(Lord’s day). Up and my cold better, so to church, and then home to dinner, and so walked out to St. James’s Church, thinking to have seen faire Mrs. Butler, but could not, she not being there, nor, I believe, lives thereabouts now.
So walked to Westminster, very fine fair dry weather, but all cry out for lack of rain. To Herbert’s and drank, and thence to Mrs. Martin’s, and did what I would with her; her husband going for some wine for us. The poor man I do think would take pains if I can get him a purser’s place, which I will endeavour. She tells me as a secret that Betty Howlet of the Hall, my little sweetheart, that I used to call my second wife, is married to a younger son of Mr. Michell’s (his elder brother, who should have had her, being dead this plague), at which I am glad, and that they are to live nearer me in Thames Streete, by the Old Swan.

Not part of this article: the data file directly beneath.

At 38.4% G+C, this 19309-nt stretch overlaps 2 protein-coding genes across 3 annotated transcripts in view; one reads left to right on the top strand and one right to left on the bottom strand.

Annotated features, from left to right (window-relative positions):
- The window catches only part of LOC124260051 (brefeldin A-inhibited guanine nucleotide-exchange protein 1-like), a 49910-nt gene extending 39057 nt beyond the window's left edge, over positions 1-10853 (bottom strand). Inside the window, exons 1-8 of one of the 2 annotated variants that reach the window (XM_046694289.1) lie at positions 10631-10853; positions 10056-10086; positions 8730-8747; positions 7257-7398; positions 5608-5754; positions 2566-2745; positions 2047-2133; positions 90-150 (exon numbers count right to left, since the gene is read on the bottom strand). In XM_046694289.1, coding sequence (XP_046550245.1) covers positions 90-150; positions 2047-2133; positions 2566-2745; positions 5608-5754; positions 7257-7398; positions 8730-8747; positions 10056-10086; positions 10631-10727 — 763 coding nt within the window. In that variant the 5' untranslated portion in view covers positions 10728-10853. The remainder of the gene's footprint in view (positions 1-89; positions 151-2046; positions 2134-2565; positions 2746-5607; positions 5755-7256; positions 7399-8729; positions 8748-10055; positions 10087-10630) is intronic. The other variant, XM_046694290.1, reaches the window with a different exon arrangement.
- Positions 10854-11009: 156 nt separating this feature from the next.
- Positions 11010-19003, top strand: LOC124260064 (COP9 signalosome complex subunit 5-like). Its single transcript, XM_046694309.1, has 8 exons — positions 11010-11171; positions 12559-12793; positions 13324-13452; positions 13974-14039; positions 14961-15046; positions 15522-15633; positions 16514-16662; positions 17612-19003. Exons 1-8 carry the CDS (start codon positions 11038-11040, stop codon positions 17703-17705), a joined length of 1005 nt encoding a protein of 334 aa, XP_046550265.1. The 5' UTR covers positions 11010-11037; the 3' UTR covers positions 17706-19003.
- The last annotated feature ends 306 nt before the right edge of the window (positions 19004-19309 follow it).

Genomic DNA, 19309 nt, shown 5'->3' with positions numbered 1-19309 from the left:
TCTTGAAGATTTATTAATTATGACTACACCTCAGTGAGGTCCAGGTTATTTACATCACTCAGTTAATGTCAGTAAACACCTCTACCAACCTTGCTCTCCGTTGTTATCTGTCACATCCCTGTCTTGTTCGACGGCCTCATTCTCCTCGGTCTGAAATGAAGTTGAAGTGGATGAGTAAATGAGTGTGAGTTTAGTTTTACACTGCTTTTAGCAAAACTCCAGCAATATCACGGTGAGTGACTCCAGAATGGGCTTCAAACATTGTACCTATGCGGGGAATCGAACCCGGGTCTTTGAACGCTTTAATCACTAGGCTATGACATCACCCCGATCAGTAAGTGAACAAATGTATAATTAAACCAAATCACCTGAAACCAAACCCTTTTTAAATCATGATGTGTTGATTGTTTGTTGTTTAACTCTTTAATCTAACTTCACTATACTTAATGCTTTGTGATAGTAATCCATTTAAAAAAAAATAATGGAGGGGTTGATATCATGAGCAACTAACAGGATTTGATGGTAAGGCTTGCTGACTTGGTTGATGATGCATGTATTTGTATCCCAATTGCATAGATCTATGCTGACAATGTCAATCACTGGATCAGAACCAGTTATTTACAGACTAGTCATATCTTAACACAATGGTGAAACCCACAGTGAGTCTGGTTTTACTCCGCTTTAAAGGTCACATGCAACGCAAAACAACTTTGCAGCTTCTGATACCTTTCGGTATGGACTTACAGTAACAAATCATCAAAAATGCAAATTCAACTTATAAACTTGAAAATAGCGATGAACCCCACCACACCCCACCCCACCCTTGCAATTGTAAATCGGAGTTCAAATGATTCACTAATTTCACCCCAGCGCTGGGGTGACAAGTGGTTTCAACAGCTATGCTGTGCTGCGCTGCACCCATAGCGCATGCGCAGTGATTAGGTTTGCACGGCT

Thence by coach home and to my chamber about some accounts, and so to bed.
Sir Christopher Mings is come home from Hambro without anything done, saving bringing home some pipestaves for us.
in dry weather
I go for wine
the secret owl of my heart
is married to a swan
Erasure poem derived from The Diary of Samuel Pepys, Sunday 18 March 1666.